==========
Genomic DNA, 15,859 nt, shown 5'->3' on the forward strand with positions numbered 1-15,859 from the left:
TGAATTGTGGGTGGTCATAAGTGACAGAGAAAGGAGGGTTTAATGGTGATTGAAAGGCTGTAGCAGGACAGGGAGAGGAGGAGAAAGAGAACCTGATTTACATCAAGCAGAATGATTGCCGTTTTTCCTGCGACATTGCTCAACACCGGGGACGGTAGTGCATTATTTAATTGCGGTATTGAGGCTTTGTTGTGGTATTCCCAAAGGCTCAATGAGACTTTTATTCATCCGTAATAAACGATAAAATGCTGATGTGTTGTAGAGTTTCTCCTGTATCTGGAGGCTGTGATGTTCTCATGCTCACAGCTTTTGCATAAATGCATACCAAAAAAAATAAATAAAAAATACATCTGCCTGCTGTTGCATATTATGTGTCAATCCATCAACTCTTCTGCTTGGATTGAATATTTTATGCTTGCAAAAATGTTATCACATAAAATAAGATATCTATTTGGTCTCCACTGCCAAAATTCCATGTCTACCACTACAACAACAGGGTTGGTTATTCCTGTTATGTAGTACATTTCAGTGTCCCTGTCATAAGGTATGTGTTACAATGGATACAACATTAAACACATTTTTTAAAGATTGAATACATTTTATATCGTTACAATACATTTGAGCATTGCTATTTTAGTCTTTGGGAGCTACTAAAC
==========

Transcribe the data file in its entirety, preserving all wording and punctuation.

Genomic DNA, 15,859 nt, shown 5'->3' on the forward strand with positions numbered 1-15,859 from the left:
TGAATTGTGGGTGGTCATAAGTGACAGAGAAAGGAGGGTTTAATGGTGATTGAAAGGCTGTAGCAGGACAGGGAGAGGAGGAGAAAGAGAACCTGATTTACATCAAGCAGAATGATTGCCGTTTTTCCTGCGACATTGCTCAACACCGGGGACGGTAGTGCATTATTTAATTGCGGTATTGAGGCTTTGTTGTGGTATTCCCAAAGGCTCAATGAGACTTTTATTCATCCGTAATAAACGATAAAATGCTGATGTGTTGTAGAGTTTCTCCTGTATCTGGAGGCTGTGATGTTCTCATGCTCACAGCTTTTGCATAAATGCATACCAAAAAAAATAAATAAAAAATACATCTGCCTGCTGTTGCATATTATGTGTCAATCCATCAACTCTTCTGCTTGGATTGAATATTTTATGCTTGCAAAAATGTTATCACATAAAATAAGATATCTATTTGGTCTCCACTGCCAAAATTCCATGTCTACCACTACAACAACAGGGTTGGTTATTCCTGTTATGTAGTACATTTCAGTGTCCCTGTCATAAGGTATGTGTTACAATGGATACAACATTAAACACATTTTTTAAAGATTGAATACATTTTATATCGTTACAATACATTTGAGCATTGCTATTTTAGTCTTTGGGAGCTACTAAAC